I happened to be in Boise, Idaho, when the news about Idaho’s Senator Larry Craig hit the news. Flipping the channels in my hotel room, I found coverage on nearly every station, but especially on the Idaho news. What I found particularly fascinating was the scant details provided about what exactly prompted the arrest. Based on the Idaho television news coverage, it appeared that Craig had touched the undercover officer’s foot with his foot, and I was thinking “This is arrest-worthy??” It wasn’t until I returned home that I learned more of the details from my husband. In the early hours of the scandal, it appeared that Idaho news outlets were treading very carefully on this issue.
Now it’s been a few days, and Craig’s supporters are dropping like flies. He’s been stripped of his committee appointments and has stepped down as Mitt Romney’s Idaho campaign chair. I have to confess that the part of me that abhors self-righteousness, homophobia, intolerance, and hypocrisy feels secretly vindicated at Craig’s downfall. However, another part of me has to chuckle at all the hoopla it is causing.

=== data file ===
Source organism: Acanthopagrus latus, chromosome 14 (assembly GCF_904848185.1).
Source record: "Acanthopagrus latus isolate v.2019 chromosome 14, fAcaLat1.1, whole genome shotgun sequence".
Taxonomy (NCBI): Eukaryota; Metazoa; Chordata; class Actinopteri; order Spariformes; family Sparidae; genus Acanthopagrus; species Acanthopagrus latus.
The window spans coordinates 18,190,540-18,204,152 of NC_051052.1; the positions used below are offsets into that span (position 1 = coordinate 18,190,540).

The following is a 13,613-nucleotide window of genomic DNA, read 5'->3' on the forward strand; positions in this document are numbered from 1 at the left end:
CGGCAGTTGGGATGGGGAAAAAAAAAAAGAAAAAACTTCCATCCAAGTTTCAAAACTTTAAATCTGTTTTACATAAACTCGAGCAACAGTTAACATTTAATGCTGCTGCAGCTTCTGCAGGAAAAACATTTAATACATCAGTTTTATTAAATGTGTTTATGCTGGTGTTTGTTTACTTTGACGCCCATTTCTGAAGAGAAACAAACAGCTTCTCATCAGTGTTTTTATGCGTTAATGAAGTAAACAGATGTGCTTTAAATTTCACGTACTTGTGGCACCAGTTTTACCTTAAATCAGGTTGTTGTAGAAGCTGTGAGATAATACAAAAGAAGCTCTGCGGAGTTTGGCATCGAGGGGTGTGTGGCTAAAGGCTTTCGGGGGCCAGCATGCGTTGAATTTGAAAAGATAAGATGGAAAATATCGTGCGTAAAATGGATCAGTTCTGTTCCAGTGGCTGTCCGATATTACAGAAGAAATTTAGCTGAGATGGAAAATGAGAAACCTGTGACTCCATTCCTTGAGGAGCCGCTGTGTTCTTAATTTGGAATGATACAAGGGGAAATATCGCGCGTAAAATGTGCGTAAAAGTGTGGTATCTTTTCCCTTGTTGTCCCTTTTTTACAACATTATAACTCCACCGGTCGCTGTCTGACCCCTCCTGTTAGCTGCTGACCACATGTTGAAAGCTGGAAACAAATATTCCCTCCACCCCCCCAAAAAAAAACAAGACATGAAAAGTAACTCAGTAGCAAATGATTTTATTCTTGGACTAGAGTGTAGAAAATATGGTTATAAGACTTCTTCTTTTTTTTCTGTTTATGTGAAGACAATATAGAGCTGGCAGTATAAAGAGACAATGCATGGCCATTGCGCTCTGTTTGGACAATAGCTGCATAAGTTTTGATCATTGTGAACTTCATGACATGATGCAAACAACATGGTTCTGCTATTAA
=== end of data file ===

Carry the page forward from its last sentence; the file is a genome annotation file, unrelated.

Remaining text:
Last night while driving home from work I heard a wonderful commentary on “All Things Considered” by Marc Acito, who challenged the vindicated feelings in all of us to question whether this “bringing down of the senator” is really more complicated than it appears. It’s a thought-provoking essay, and I suggest you listen to it.
And this morning, I read this editorial in the New York Times online, which asks the question of why the Republican party is so quick to get rid of Craig, yet looks away when Alaskan Senator Ted Stevens is being investigated BY THE FBI, for so much worse than a little footsie? Yet the Republican party is silent on Stevens’ and others’ complete lack of ethics and accountability.
I actually feel sorry for Larry Craig. He’s obviously a very troubled soul. And the person I feel most sorry for is his wife, whose life is clearly ruined, one way or another.